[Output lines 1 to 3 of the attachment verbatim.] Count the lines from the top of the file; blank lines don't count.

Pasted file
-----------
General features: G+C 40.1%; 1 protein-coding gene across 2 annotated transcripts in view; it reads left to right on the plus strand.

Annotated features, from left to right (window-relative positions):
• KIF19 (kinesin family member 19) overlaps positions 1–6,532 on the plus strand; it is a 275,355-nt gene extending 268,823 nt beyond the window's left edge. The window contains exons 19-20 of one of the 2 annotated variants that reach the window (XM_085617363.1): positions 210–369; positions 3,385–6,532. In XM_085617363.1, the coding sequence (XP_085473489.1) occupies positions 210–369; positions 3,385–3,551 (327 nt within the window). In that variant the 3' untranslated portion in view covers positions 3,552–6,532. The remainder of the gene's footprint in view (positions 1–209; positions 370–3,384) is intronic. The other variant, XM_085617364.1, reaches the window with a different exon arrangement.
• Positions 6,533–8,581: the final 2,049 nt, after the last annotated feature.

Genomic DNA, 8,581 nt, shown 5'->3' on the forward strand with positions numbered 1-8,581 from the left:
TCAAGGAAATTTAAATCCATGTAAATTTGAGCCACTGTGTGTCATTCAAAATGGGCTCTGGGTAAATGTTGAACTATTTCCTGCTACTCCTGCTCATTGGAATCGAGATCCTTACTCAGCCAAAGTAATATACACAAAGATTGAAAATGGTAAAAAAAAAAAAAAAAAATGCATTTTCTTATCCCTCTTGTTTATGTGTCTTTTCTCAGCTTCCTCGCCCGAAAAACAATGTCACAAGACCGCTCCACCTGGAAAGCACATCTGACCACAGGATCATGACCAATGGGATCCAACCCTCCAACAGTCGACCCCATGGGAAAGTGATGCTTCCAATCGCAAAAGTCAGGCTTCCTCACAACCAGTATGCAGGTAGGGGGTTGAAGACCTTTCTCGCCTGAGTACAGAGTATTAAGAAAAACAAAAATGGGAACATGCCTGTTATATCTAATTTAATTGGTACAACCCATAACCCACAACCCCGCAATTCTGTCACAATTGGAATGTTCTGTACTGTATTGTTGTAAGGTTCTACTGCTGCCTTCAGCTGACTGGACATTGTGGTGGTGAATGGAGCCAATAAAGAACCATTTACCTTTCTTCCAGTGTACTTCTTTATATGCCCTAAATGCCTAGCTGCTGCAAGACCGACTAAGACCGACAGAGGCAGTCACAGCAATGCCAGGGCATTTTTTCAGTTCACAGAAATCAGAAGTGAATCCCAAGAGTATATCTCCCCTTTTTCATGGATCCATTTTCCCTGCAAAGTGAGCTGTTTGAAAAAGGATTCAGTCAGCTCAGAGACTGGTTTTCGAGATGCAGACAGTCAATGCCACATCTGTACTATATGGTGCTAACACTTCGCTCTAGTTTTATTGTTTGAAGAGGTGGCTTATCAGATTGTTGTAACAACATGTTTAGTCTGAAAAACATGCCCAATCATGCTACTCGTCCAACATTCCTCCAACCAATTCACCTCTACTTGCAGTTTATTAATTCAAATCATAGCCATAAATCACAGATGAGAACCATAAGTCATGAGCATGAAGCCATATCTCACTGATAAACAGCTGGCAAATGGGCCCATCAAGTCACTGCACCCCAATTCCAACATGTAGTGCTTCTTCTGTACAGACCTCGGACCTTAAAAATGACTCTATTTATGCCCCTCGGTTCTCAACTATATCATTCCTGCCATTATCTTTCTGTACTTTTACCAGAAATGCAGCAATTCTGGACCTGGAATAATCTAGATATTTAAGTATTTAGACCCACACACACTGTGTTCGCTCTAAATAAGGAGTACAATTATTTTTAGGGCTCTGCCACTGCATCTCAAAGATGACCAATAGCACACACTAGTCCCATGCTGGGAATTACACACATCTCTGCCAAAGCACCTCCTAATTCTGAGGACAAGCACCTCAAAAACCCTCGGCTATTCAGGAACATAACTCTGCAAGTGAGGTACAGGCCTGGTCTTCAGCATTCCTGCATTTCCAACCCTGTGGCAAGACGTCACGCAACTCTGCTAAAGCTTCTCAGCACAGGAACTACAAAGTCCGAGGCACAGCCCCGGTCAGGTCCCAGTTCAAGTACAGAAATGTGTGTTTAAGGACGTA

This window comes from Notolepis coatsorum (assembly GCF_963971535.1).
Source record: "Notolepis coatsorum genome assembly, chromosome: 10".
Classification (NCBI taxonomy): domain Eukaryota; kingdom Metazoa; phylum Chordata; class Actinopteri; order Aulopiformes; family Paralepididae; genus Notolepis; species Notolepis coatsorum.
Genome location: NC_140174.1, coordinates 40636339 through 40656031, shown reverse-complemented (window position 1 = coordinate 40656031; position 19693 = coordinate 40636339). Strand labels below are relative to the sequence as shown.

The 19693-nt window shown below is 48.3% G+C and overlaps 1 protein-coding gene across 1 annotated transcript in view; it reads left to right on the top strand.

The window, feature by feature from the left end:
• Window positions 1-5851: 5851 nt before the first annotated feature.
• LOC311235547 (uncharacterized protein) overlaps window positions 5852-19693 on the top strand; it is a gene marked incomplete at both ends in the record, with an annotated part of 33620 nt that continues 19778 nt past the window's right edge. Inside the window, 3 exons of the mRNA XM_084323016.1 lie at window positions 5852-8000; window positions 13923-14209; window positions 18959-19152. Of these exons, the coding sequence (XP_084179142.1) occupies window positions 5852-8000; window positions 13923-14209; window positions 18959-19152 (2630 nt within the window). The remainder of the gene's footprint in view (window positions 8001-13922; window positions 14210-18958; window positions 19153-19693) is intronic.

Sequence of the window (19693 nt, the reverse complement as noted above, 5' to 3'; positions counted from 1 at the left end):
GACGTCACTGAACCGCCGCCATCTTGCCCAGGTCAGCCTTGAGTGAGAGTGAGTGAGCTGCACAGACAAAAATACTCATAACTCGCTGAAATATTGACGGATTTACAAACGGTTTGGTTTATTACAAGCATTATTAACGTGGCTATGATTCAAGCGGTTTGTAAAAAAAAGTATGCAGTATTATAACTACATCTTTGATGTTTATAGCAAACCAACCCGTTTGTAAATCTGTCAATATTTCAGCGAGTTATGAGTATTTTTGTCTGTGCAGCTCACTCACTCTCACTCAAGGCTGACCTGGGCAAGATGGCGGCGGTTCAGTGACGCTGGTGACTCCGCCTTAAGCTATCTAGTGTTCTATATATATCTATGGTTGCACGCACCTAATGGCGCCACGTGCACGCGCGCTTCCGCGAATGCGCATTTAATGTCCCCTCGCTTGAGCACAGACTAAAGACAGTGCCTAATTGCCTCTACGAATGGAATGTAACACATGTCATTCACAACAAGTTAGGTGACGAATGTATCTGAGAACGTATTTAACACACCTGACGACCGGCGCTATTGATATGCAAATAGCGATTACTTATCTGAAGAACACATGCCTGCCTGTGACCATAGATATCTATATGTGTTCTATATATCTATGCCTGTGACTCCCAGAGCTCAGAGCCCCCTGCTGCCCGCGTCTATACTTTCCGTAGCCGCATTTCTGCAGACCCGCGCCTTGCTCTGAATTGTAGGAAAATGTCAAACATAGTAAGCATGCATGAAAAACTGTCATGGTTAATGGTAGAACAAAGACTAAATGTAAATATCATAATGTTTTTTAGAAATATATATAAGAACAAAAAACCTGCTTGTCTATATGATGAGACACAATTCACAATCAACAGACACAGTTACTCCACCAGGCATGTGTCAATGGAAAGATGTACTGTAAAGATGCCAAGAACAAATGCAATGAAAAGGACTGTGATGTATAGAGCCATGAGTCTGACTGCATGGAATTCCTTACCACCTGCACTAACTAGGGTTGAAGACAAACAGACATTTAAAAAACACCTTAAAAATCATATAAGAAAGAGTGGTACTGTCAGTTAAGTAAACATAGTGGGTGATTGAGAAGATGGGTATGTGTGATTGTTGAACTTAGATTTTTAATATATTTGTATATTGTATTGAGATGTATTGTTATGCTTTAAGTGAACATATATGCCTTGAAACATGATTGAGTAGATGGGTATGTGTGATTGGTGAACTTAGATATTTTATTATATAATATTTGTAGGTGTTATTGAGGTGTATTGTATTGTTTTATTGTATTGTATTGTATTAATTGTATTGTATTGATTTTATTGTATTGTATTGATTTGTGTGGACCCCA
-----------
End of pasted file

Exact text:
General features: G+C 40.1%; 1 protein-coding gene across 2 annotated transcripts in view; it reads left to right on the plus strand.

Annotated features, from left to right (window-relative positions):
• KIF19 (kinesin family member 19) overlaps positions 1–6,532 on the plus strand; it is a 275,355-nt gene extending 268,823 nt beyond the window's left edge. The window contains exons 19-20 of one of the 2 annotated variants that reach the window (XM_085617363.1): positions 210–369; positions 3,385–6,532. In XM_085617363.1, the coding sequence (XP_085473489.1) occupies positions 210–369; positions 3,385–3,551 (327 nt within the window). In that variant the 3' untranslated portion in view covers positions 3,552–6,532. The remainder of the gene's footprint in view (positions 1–209; positions 370–3,384) is intronic. The other variant, XM_085617364.1, reaches the window with a different exon arrangement.